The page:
Guidance from the Scottish Government acknowledges that not every case of sexual activity in under-16s will have child protection concerns, but young people may still be in need of support in relation to their sexual development and relationships. A range of specific offences protect children under 13, who cannot legally give their consent to any form of sexual activity.
The maximum penalty could be life imprisonment for rape, sexual assault, sexual assault by penetration, or causing a young child to participate in sexual activity.
The age of consent to any form of sexual activity is 16 for both men and women, so that any sexual activity between an adult and someone under 16 is a criminal offence.
The age of consent is the same regardless of gender or sexual orientation.
The Sexual Offences (Northern Ireland) Order 2008 introduced a series of laws to protect children under 16 from abuse.
However, the law is not intended to prosecute mutually agreed teenage sexual activity between two young people of a similar age, unless it involves abuse or exploitation.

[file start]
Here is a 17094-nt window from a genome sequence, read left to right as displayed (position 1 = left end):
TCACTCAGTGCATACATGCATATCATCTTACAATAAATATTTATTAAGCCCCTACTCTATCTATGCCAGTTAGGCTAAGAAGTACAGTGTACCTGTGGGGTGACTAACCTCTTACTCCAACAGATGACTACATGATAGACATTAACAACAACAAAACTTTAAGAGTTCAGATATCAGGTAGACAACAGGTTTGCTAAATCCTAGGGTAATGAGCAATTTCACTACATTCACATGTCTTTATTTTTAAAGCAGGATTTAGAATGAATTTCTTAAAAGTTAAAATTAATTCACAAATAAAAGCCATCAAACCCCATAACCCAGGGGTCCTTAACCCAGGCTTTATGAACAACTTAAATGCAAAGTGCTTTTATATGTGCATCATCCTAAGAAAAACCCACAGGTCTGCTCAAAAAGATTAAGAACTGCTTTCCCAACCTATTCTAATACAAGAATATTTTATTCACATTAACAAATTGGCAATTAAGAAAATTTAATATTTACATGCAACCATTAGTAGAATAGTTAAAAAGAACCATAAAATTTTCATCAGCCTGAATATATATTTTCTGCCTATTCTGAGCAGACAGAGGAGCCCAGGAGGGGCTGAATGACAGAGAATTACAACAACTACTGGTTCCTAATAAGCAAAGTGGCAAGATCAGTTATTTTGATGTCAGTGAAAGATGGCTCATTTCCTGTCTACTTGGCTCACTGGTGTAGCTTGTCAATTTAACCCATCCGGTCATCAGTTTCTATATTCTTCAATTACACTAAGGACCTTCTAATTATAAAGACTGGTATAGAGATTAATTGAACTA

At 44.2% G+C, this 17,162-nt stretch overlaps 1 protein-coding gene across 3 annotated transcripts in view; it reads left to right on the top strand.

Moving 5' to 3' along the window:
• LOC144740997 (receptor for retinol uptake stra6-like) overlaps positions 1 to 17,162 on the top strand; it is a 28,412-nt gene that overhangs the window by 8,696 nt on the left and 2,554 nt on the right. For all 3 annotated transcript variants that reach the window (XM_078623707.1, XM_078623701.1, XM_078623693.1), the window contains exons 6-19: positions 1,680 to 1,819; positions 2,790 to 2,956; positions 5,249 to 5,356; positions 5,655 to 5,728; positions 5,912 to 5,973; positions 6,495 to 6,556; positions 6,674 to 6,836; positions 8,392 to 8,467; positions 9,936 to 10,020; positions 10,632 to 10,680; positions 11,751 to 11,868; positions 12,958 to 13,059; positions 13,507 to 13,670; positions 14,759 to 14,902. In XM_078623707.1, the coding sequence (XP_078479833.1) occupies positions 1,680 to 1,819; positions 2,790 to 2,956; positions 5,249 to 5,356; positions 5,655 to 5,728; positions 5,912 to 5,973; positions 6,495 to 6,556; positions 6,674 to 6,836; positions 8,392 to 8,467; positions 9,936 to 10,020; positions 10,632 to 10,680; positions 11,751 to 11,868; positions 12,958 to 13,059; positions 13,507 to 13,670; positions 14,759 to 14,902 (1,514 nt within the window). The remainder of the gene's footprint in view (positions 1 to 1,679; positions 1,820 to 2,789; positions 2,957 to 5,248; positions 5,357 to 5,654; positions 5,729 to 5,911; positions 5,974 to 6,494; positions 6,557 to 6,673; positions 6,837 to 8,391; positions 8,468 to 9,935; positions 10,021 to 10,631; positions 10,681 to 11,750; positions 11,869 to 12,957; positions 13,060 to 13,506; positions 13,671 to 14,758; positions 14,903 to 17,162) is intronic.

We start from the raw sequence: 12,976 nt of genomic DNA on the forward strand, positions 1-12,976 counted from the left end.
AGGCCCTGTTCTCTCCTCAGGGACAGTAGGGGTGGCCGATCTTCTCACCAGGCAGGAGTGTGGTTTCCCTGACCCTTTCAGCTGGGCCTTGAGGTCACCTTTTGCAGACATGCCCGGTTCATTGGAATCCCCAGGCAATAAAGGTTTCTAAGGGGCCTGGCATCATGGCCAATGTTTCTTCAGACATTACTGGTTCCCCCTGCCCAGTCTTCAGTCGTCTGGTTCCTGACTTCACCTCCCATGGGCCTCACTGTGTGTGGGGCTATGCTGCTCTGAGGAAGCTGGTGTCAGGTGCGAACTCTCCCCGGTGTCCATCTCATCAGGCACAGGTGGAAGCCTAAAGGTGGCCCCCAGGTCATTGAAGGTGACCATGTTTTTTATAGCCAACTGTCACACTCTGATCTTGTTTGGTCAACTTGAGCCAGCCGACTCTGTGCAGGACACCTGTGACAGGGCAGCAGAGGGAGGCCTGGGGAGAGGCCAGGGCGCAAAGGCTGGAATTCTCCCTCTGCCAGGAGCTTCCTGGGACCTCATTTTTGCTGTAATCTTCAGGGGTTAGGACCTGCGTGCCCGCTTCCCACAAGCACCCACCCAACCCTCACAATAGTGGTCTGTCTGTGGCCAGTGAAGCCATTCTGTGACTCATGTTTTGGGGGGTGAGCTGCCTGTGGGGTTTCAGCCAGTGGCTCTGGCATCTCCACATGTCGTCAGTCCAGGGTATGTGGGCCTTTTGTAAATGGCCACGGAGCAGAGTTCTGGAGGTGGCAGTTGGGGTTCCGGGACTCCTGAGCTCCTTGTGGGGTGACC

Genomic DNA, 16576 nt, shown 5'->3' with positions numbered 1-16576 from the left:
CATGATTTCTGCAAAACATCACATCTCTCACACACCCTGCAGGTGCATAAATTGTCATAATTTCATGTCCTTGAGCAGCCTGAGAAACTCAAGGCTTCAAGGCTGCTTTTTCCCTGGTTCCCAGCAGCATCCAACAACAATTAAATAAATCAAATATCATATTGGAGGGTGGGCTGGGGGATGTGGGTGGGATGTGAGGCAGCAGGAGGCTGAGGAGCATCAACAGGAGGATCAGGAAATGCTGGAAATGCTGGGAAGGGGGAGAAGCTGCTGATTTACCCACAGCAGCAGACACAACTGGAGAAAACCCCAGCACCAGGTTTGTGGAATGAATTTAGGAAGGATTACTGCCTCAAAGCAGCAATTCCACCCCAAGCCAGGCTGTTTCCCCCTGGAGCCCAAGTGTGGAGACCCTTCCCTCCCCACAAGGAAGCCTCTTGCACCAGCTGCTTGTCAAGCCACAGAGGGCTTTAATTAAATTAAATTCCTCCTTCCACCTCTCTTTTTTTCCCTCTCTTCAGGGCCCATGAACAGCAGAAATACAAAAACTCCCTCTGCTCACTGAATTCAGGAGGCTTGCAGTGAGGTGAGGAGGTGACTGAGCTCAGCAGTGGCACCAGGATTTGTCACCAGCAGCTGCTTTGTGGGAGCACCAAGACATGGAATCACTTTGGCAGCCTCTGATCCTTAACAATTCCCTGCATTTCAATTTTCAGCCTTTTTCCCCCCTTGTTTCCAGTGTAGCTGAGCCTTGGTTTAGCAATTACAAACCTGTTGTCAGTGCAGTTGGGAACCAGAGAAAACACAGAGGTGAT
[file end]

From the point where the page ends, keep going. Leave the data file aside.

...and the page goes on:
Sexual intercourse (vaginal, anal) and oral sex between young people aged 13–15 are also offences, even if both partners consent.
A possible defence could be that one of the partners believed the other to be aged 16 or over.
It is an offence for anyone to have any sexual activity with a person under the age of 16.
These offences may not all apply in each different UK country.
This offence was introduced by the Sexual Offences Act 2003 (in England and Wales), The Sexual Offences (Northern Ireland) Order 2008, and the Sexual Offences (Scotland) Act 2009.
This therefore means that there is no statutory duty under criminal law to report to the police cases of sexual activity involving children under the age of 16 under articles 16 to 19 of the Order, where the other party is aged under 18.
This exclusion does not apply to information about offences against children under 13, as set out in Articles 12 to 15 of the Order.